Despite the fact that New Yorkers have the right to oppose illegal activities at work, such as by reporting workplace harassment or filing a complaint about dangerous work conditions, many people fear retaliation from their employer. Having specific pieces of evidence can help you protect your rights.
What information do I need?
It can be complicated to show that your employer is punishing you because you opposed or reported labor law violations. Some of the information that could prove helpful includes:
- Emails, text messages, or voicemails from supervisors
- Copies of formal or informal complaints you filed
- Messages between your employer and parties accused of misconduct
- Performance reviews
- Invite and attendance lists for work events and meetings
- Notices about your participation in protected activities
- Termination letters
- Names of any witnesses who can support your claim
This type of information could link your protected activity and the unfair, illegal punishment from your employer. It could also contradict claims by your employer that a penalty was related to poor performance or workplace violations.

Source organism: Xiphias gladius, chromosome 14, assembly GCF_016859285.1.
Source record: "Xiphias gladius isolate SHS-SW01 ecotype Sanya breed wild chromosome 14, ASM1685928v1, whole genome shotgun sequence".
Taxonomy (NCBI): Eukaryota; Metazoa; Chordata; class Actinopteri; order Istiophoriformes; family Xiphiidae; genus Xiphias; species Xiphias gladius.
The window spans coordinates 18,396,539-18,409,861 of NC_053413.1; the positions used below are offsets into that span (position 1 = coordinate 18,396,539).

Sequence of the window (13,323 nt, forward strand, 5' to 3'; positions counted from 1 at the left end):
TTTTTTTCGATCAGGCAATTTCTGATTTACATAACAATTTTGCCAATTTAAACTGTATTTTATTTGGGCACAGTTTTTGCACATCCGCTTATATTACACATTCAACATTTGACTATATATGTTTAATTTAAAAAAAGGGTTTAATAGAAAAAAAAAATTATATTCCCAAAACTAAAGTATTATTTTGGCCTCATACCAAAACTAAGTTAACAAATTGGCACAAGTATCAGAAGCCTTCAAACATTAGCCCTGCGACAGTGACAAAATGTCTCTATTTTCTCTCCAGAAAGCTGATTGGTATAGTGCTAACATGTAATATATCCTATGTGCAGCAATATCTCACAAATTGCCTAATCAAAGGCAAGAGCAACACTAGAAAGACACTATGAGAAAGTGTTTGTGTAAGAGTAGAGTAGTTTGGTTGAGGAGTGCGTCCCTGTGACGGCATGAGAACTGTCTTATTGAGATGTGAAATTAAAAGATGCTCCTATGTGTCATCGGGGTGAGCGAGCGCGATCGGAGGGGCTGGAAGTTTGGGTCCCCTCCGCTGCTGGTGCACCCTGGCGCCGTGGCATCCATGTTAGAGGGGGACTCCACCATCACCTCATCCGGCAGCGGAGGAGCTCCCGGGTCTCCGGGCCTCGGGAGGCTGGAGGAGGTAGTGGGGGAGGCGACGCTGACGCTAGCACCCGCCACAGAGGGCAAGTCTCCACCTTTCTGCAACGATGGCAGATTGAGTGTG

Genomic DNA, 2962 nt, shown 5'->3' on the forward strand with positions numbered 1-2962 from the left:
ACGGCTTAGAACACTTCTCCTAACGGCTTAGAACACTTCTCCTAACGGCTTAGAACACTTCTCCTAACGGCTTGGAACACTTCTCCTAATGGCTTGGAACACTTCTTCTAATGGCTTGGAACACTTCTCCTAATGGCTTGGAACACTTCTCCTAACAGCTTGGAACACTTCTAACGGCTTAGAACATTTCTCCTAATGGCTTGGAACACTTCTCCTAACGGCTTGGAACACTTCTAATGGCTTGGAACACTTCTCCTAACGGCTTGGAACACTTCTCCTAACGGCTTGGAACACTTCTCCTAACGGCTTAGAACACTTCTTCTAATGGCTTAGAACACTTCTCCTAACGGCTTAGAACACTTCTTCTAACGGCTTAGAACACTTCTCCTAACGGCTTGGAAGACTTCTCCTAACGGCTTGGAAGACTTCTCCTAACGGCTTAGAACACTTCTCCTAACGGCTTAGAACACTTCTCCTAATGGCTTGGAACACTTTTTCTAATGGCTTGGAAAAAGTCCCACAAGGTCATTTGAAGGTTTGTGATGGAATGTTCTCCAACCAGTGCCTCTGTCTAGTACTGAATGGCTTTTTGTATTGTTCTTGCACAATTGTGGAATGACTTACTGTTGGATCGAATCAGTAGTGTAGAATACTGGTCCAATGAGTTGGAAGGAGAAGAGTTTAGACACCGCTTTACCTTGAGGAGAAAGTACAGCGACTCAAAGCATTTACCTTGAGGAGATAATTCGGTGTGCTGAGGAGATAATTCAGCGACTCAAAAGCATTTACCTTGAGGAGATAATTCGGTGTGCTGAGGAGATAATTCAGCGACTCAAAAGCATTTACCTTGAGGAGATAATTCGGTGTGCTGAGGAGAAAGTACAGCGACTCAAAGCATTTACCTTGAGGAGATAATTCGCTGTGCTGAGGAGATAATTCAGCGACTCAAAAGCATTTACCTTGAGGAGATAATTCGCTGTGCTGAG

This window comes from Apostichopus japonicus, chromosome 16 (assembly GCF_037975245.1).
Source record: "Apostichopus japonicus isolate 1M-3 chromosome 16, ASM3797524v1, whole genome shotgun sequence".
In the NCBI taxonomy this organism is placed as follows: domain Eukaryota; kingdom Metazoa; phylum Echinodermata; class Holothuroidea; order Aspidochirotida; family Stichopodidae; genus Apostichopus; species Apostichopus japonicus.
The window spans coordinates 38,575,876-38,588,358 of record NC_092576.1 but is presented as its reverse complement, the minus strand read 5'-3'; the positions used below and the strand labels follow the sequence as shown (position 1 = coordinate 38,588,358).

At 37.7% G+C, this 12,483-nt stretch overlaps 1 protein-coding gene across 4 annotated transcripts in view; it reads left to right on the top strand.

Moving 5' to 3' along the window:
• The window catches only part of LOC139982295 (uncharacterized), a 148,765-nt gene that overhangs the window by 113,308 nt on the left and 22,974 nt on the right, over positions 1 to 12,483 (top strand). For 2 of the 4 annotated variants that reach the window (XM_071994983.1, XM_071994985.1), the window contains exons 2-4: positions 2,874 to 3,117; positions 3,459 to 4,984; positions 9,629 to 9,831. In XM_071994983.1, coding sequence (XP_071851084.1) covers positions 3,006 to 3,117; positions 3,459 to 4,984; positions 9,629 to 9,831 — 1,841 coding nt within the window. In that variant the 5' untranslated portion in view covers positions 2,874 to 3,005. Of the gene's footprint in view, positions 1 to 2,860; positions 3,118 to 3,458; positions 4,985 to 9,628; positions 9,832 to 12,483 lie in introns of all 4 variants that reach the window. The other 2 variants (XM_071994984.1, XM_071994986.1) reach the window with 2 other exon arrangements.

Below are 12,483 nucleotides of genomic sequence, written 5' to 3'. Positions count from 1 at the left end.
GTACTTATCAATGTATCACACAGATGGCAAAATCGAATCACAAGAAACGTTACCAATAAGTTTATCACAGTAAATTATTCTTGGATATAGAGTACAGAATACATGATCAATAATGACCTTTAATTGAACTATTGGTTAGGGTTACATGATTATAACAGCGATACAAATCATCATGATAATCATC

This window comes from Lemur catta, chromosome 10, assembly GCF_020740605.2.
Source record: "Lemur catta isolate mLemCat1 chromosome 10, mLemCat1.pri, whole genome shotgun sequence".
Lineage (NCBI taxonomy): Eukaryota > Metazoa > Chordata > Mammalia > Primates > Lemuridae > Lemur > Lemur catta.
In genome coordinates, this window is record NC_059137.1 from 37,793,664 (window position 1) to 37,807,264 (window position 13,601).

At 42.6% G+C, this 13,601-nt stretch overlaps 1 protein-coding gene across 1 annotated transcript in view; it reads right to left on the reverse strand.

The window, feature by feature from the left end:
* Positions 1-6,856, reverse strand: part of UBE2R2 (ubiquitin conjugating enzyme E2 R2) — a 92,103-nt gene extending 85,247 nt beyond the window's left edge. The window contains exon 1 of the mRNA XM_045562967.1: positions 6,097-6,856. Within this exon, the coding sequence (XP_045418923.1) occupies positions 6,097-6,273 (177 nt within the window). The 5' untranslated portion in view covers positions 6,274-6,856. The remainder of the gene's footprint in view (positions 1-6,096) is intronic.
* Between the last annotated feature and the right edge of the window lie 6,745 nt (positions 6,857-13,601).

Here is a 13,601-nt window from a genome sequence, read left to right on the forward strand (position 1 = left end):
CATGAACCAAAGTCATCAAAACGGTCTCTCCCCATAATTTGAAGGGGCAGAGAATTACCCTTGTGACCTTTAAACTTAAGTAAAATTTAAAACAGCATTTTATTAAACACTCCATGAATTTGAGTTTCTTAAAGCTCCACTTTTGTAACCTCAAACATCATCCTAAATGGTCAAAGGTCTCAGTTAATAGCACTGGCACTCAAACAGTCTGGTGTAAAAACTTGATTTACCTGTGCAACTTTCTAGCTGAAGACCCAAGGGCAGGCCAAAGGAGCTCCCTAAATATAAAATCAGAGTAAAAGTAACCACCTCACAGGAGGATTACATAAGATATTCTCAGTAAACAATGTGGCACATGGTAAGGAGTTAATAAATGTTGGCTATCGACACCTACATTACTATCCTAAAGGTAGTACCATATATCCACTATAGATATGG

Putting the pieces together
If you feel your employer punished you by wrongfully firing, demoting, or otherwise penalizing you – or if you are worried that they might retaliate against you – this information can help you protect your rights.
Even if you cannot or do not collect evidence yourself, an attorney can help you put all the pieces together to make a claim that an employer violated your rights by retaliating against you. This may enable you to get your job back and collect financial damages.